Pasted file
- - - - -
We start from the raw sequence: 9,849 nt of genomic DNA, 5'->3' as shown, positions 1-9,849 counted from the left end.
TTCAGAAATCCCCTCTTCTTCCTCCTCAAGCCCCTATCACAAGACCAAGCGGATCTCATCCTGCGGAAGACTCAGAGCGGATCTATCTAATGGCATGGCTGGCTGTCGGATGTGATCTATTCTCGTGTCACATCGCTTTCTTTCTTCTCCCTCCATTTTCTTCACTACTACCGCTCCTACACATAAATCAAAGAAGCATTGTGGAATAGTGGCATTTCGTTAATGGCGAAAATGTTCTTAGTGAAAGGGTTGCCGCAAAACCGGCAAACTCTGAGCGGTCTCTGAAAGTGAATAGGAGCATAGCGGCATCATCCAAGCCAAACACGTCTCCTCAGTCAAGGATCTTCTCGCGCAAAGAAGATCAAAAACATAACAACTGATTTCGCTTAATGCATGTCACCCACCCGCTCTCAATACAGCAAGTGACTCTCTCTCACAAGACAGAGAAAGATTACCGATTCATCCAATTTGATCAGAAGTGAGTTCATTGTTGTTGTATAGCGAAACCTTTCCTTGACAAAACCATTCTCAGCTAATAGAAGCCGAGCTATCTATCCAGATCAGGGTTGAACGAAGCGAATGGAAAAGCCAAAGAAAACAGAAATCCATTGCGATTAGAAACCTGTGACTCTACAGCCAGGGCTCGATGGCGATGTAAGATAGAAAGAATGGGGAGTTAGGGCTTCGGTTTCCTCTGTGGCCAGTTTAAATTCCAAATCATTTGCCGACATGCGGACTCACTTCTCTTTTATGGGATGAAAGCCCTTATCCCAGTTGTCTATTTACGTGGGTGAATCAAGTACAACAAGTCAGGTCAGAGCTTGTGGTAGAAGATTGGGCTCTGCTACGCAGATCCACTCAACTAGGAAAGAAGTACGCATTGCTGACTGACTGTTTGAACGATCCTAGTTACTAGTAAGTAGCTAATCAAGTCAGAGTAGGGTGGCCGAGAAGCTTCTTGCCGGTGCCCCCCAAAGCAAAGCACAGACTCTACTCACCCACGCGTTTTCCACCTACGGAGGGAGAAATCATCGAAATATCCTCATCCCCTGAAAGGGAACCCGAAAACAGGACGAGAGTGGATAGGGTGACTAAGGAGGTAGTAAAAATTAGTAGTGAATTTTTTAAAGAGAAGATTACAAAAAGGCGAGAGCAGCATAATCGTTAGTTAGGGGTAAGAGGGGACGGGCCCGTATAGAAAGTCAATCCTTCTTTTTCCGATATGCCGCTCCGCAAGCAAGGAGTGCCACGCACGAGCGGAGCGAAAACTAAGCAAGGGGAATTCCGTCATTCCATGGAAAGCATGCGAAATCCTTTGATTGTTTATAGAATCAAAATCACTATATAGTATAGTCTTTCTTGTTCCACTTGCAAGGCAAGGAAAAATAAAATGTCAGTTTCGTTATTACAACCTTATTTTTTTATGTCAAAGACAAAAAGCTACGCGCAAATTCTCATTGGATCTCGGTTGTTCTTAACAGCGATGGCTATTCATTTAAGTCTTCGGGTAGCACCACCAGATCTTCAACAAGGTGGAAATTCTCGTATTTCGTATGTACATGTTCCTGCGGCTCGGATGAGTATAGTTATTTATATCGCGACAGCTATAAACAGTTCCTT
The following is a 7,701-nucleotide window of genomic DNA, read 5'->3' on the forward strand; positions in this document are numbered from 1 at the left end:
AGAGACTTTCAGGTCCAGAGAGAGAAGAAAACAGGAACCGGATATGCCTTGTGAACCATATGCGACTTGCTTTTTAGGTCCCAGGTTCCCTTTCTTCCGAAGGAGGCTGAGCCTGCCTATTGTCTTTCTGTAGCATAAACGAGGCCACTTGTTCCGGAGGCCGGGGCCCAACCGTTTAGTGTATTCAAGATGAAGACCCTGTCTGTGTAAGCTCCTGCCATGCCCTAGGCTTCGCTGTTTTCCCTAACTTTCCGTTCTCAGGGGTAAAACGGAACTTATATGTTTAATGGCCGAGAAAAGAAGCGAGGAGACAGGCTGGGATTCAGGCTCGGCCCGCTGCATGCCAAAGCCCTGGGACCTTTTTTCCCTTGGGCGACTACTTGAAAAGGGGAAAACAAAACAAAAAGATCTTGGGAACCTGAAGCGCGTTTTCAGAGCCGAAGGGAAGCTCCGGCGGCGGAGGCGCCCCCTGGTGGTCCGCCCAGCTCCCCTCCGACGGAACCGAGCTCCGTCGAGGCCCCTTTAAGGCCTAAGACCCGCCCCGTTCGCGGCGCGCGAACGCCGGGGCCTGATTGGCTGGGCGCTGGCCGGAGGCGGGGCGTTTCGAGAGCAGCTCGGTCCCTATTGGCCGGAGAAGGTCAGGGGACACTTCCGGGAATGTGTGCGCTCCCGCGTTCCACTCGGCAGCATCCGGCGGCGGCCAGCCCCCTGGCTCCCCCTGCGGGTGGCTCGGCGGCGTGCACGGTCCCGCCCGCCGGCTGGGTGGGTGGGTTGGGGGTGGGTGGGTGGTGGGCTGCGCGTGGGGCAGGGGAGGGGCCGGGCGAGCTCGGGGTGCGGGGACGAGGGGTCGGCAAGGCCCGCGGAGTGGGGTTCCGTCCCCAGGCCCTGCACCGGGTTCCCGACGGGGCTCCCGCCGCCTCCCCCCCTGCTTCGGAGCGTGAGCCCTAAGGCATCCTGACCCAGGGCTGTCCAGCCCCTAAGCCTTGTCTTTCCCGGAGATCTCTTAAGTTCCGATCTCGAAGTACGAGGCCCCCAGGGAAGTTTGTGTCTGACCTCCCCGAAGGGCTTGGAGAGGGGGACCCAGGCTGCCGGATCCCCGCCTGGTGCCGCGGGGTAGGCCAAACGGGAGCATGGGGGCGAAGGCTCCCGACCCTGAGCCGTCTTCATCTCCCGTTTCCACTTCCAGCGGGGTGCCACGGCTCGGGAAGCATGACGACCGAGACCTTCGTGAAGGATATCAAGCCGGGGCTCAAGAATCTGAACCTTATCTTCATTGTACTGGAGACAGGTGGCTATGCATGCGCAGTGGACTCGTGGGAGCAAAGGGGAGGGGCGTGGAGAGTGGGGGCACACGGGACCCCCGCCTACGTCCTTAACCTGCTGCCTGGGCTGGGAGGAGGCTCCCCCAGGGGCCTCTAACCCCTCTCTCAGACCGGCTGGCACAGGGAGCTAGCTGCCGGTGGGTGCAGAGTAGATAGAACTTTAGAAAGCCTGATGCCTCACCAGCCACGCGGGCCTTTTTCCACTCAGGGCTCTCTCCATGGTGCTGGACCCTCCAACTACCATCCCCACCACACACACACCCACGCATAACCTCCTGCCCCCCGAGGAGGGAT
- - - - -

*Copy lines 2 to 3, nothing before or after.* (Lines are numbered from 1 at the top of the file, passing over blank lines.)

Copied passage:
TTCAGAAATCCCCTCTTCTTCCTCCTCAAGCCCCTATCACAAGACCAAGCGGATCTCATCCTGCGGAAGACTCAGAGCGGATCTATCTAATGGCATGGCTGGCTGTCGGATGTGATCTATTCTCGTGTCACATCGCTTTCTTTCTTCTCCCTCCATTTTCTTCACTACTACCGCTCCTACACATAAATCAAAGAAGCATTGTGGAATAGTGGCATTTCGTTAATGGCGAAAATGTTCTTAGTGAAAGGGTTGCCGCAAAACCGGCAAACTCTGAGCGGTCTCTGAAAGTGAATAGGAGCATAGCGGCATCATCCAAGCCAAACACGTCTCCTCAGTCAAGGATCTTCTCGCGCAAAGAAGATCAAAAACATAACAACTGATTTCGCTTAATGCATGTCACCCACCCGCTCTCAATACAGCAAGTGACTCTCTCTCACAAGACAGAGAAAGATTACCGATTCATCCAATTTGATCAGAAGTGAGTTCATTGTTGTTGTATAGCGAAACCTTTCCTTGACAAAACCATTCTCAGCTAATAGAAGCCGAGCTATCTATCCAGATCAGGGTTGAACGAAGCGAATGGAAAAGCCAAAGAAAACAGAAATCCATTGCGATTAGAAACCTGTGACTCTACAGCCAGGGCTCGATGGCGATGTAAGATAGAAAGAATGGGGAGTTAGGGCTTCGGTTTCCTCTGTGGCCAGTTTAAATTCCAAATCATTTGCCGACATGCGGACTCACTTCTCTTTTATGGGATGAAAGCCCTTATCCCAGTTGTCTATTTACGTGGGTGAATCAAGTACAACAAGTCAGGTCAGAGCTTGTGGTAGAAGATTGGGCTCTGCTACGCAGATCCACTCAACTAGGAAAGAAGTACGCATTGCTGACTGACTGTTTGAACGATCCTAGTTACTAGTAAGTAGCTAATCAAGTCAGAGTAGGGTGGCCGAGAAGCTTCTTGCCGGTGCCCCCCAAAGCAAAGCACAGACTCTACTCACCCACGCGTTTTCCACCTACGGAGGGAGAAATCATCGAAATATCCTCATCCCCTGAAAGGGAACCCGAAAACAGGACGAGAGTGGATAGGGTGACTAAGGAGGTAGTAAAAATTAGTAGTGAATTTTTTAAAGAGAAGATTACAAAAAGGCGAGAGCAGCATAATCGTTAGTTAGGGGTAAGAGGGGACGGGCCCGTATAGAAAGTCAATCCTTCTTTTTCCGATATGCCGCTCCGCAAGCAAGGAGTGCCACGCACGAGCGGAGCGAAAACTAAGCAAGGGGAATTCCGTCATTCCATGGAAAGCATGCGAAATCCTTTGATTGTTTATAGAATCAAAATCACTATATAGTATAGTCTTTCTTGTTCCACTTGCAAGGCAAGGAAAAATAAAATGTCAGTTTCGTTATTACAACCTTATTTTTTTATGTCAAAGACAAAAAGCTACGCGCAAATTCTCATTGGATCTCGGTTGTTCTTAACAGCGATGGCTATTCATTTAAGTCTTCGGGTAGCACCACCAGATCTTCAACAAGGTGGAAATTCTCGTATTTCGTATGTACATGTTCCTGCGGCTCGGATGAGTATAGTTATTTATATCGCGACAGCTATAAACAGTTCCTT
The following is a 7,701-nucleotide window of genomic DNA, read 5'->3' on the forward strand; positions in this document are numbered from 1 at the left end: